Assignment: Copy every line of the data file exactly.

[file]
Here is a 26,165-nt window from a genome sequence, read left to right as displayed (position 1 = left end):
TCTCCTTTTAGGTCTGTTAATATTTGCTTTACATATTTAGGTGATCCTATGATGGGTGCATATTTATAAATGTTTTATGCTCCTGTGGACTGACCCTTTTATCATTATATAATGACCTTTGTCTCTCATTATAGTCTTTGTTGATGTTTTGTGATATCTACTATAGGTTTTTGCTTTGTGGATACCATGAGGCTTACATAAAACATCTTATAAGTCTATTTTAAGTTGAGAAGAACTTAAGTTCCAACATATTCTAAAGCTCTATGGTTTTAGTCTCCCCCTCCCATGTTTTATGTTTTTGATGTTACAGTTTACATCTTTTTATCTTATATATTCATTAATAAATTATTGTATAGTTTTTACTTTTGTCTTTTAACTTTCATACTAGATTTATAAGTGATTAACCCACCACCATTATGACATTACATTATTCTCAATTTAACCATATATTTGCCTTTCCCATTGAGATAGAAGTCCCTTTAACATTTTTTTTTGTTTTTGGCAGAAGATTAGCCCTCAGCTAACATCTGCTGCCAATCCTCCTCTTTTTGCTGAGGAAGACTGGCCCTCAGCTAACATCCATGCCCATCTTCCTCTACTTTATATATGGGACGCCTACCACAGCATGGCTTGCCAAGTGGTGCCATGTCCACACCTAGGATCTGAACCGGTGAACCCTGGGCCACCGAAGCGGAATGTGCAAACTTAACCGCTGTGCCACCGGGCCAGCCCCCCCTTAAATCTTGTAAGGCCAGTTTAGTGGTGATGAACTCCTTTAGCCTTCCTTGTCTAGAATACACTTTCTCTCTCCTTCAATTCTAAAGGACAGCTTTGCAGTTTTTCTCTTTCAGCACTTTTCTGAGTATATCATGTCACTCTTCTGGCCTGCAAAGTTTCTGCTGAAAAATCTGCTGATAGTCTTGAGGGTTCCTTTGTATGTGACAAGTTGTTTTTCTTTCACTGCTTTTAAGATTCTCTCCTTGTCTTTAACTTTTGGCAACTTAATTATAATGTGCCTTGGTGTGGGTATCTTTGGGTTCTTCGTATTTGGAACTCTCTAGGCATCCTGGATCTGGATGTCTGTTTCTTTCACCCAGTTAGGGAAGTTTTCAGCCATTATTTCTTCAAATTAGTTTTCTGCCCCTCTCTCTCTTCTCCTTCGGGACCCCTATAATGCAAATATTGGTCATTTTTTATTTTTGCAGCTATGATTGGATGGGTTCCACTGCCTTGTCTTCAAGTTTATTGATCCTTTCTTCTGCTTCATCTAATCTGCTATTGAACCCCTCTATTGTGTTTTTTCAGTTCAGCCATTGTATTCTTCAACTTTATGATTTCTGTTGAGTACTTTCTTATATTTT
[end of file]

Here is a 26,165-nt window from a genome sequence, read left to right as displayed (position 1 = left end):
TCTCCTTTTAGGTCTGTTAATATTTGCTTTACATATTTAGGTGATCCTATGATGGGTGCATATTTATAAATGTTTTATGCTCCTGTGGACTGACCCTTTTATCATTATATAATGACCTTTGTCTCTCATTATAGTCTTTGTTGATGTTTTGTGATATCTACTATAGGTTTTTGCTTTGTGGATACCATGAGGCTTACATAAAACATCTTATAAGTCTATTTTAAGTTGAGAAGAACTTAAGTTCCAACATATTCTAAAGCTCTATGGTTTTAGTCTCCCCCTCCCATGTTTTATGTTTTTGATGTTACAGTTTACATCTTTTTATCTTATATATTCATTAATAAATTATTGTATAGTTTTTACTTTTGTCTTTTAACTTTCATACTAGATTTATAAGTGATTAACCCACCACCATTATGACATTACATTATTCTCAATTTAACCATATATTTGCCTTTCCCATTGAGATAGAAGTCCCTTTAACATTTTTTTTTGTTTTTGGCAGAAGATTAGCCCTCAGCTAACATCTGCTGCCAATCCTCCTCTTTTTGCTGAGGAAGACTGGCCCTCAGCTAACATCCATGCCCATCTTCCTCTACTTTATATATGGGACGCCTACCACAGCATGGCTTGCCAAGTGGTGCCATGTCCACACCTAGGATCTGAACCGGTGAACCCTGGGCCACCGAAGCGGAATGTGCAAACTTAACCGCTGTGCCACCGGGCCAGCCCCCCCTTAAATCTTGTAAGGCCAGTTTAGTGGTGATGAACTCCTTTAGCCTTCCTTGTCTAGAATACACTTTCTCTCTCCTTCAATTCTAAAGGACAGCTTTGCAGTTTTTCTCTTTCAGCACTTTTCTGAGTATATCATGTCACTCTTCTGGCCTGCAAAGTTTCTGCTGAAAAATCTGCTGATAGTCTTGAGGGTTCCTTTGTATGTGACAAGTTGTTTTTCTTTCACTGCTTTTAAGATTCTCTCCTTGTCTTTAACTTTTGGCAACTTAATTATAATGTGCCTTGGTGTGGGTATCTTTGGGTTCTTCGTATTTGGAACTCTCTAGGCATCCTGGATCTGGATGTCTGTTTCTTTCACCCAGTTAGGGAAGTTTTCAGCCATTATTTCTTCAAATTAGTTTTCTGCCCCTCTCTCTCTTCTCCTTCGGGACCCCTATAATGCAAATATTGGTCATTTTTTATTTTTGCAGCTATGATTGGATGGGTTCCACTGCCTTGTCTTCAAGTTTATTGATCCTTTCTTCTGCTTCATCTAATCTGCTATTGAACCCCTCTATTGTGTTTTTTCAGTTCAGCCATTGTATTCTTCAACTTTATGATTTCTGTTGAGTACTTTCTTATATTTT